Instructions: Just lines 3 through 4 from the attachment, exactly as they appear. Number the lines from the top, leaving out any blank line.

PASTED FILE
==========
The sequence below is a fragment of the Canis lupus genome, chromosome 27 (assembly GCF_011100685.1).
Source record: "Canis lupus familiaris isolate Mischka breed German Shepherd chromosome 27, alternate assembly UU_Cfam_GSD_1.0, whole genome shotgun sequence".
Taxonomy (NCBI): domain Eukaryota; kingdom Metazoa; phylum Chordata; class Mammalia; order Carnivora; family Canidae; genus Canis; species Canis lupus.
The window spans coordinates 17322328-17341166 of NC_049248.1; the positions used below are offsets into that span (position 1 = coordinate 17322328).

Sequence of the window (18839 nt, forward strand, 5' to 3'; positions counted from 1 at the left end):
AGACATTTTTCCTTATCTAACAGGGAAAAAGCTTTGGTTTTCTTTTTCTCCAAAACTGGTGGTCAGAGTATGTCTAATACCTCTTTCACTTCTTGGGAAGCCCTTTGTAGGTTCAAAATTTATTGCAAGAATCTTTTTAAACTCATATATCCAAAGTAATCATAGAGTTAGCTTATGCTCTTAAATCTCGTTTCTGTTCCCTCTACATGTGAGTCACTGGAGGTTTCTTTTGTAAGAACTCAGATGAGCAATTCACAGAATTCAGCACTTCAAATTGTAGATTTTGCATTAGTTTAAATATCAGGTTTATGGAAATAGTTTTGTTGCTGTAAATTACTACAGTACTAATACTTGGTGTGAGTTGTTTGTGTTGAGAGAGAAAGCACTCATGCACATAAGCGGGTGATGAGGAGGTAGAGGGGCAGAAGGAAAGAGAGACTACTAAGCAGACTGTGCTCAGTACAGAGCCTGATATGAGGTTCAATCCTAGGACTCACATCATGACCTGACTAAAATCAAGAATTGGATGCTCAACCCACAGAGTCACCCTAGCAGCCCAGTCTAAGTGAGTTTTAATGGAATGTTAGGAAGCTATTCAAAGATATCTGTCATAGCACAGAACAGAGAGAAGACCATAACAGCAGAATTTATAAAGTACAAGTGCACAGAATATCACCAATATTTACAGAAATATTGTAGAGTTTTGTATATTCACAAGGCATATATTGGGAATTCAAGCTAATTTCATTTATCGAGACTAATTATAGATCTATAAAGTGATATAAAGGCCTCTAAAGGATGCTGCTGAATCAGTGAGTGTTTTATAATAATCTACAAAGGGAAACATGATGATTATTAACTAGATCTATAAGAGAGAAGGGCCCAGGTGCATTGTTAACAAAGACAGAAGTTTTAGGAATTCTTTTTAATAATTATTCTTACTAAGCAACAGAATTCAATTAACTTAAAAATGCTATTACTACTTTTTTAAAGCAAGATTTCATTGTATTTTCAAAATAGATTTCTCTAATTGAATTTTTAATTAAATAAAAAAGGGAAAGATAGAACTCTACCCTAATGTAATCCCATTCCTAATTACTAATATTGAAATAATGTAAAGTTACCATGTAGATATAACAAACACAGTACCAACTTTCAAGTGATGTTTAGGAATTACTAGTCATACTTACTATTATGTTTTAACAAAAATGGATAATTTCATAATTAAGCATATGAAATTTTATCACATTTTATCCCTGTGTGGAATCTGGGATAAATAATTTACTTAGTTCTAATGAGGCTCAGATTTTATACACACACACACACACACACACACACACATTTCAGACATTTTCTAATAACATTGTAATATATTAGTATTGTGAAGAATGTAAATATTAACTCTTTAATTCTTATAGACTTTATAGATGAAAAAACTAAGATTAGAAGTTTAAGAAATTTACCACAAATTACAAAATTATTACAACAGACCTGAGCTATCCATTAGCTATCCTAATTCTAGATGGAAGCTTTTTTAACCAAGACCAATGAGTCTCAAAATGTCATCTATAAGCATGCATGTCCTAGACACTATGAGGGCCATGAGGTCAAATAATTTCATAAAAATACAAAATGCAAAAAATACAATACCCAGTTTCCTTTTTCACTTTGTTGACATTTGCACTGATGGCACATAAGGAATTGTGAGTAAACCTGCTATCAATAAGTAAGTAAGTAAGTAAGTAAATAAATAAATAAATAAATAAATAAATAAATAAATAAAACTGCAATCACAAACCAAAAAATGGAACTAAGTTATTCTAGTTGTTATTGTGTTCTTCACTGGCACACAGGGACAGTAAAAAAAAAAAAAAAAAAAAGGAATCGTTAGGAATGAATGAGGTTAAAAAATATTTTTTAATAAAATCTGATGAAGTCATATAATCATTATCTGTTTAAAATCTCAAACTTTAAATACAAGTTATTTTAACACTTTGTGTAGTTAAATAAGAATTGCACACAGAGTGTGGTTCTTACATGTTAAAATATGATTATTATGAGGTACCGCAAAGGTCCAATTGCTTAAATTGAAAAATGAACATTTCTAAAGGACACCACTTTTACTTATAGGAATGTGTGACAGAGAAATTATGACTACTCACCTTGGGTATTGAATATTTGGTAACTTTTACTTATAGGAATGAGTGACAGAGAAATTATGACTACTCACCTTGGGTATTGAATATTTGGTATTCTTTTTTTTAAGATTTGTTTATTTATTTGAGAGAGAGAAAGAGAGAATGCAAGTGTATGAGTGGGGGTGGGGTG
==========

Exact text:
Taxonomy (NCBI): domain Eukaryota; kingdom Metazoa; phylum Chordata; class Mammalia; order Carnivora; family Canidae; genus Canis; species Canis lupus.
The window spans coordinates 17322328-17341166 of NC_049248.1; the positions used below are offsets into that span (position 1 = coordinate 17322328).